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Jobless Rate Drops, But Pain, Despair Persist in Weak Economy

December 5th, 2011 | David Moberg

David MobergThe headline news on Friday that the unemployment rate in November dropped 0.4 percent to 8.6 percent may help President Obama avoid losing his job next year. But the reality behind the figures will not—and that reality includes a big dose of stress, anger, despair and insecurity even beyond the ranks of the unemployed, according to two new reports.

The number of jobs in the country grew by 120,000 in November, slightly below the rate of the past year (though it could be revised upwards as the Labor Department just did for the previous two months). That’s barely enough to cover the growth of the labor force, and it reflects the loss of 20,000 public sector jobs–a continuing erosion of anemic private sector growth as a result of budget-cutting.

The bad news behind the lower unemployment rate is simply that the labor forcce last month shrank by 315,000 workers, who presumably have given up searching for a job. Although the Great Recession has been particularly rough for men, women–unmarried and disproportionately African-American–more than accounted for November’s labor force decline.

Other trends reinforce the bad news:

* long-term unemployment as a share of joblessness rose, approaching record levels, and the average duration of unemployment reached a record 40.5 weeks;
* underemployment remains fairly steady and high;
* wages are declining for those who have jobs;
* although health care continues to add jobs, most of the new jobs are low-wage, insecure openings in retail and services.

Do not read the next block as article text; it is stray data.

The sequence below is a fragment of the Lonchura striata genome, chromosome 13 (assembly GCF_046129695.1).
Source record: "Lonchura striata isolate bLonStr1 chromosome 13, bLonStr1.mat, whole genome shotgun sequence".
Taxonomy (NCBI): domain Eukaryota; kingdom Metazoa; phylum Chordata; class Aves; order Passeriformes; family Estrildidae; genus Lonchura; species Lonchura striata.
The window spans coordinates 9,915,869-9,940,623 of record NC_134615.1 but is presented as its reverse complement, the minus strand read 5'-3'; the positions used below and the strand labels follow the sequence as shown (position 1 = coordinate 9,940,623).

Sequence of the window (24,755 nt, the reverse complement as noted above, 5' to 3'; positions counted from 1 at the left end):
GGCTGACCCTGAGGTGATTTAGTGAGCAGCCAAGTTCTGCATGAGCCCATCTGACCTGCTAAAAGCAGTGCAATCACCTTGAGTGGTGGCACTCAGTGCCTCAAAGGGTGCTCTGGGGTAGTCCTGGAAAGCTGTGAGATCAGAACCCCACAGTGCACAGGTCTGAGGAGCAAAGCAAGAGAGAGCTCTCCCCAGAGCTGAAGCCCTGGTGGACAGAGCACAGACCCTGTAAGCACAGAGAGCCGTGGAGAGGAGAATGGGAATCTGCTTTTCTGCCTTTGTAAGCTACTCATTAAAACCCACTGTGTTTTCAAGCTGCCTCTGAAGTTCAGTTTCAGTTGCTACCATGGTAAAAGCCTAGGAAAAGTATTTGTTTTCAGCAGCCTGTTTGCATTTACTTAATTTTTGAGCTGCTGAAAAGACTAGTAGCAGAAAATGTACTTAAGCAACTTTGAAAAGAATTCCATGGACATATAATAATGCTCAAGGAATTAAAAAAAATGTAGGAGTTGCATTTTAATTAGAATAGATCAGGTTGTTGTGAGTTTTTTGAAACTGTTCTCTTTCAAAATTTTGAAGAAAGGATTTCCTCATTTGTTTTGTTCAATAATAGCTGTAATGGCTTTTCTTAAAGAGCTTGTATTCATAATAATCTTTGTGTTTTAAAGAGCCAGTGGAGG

Since the 1980s each recovery from a recession has been slower and more “jobless” than its predecessor. This much deeper recession is no exception; at the current growth rate, economist Dean Baker projects it will take 16 years to return to the less-than-fabulous pre-recession state of the job market.

But the hardships of the recession extend beyond the ranks of the jobless.

Wider Opportunities for Women, just released a report, Living Below the Line: Economic Insecurity and America’s Families. The “line” defines an “economic security” budget level for different households that is higher than the official poverty line but far short of what most Americans might describe as a middle-class standard. (For example, the budget assumes a family of four rents an apartment for $821 a month and has no immediate prospects for buying a house.)

WOW’s study finds that 45 percent of U.S. residents live in a household that lacks economic security. Women, especially single mothers, and then particularly African-Americans and Hispanics, are  most likely to live in economic insecurity. But the study concludes that although it does not directly address the condition of the middle class, there are “fundamental financial weaknesses in the ‘middle’ and problems with the very conception of a middle. That nearly 40 percent of the nation’s adults and 45 percent of adults are their children lack basic economic security incomes suggests that the nation’s economic middle is not very broad and may not, in fact, exist.”

Losing a job is extreme economic insecurity, especially when Republicans are playing “protect the rich” games. In response to the Democratic proposal to finance programs that extend the duration of unemployment compensation through a surtax on millionaires, for example, Republicans reportedly advocate instead funding it by continuing to freeze federal workers’ pay and eliminating many of their jobs.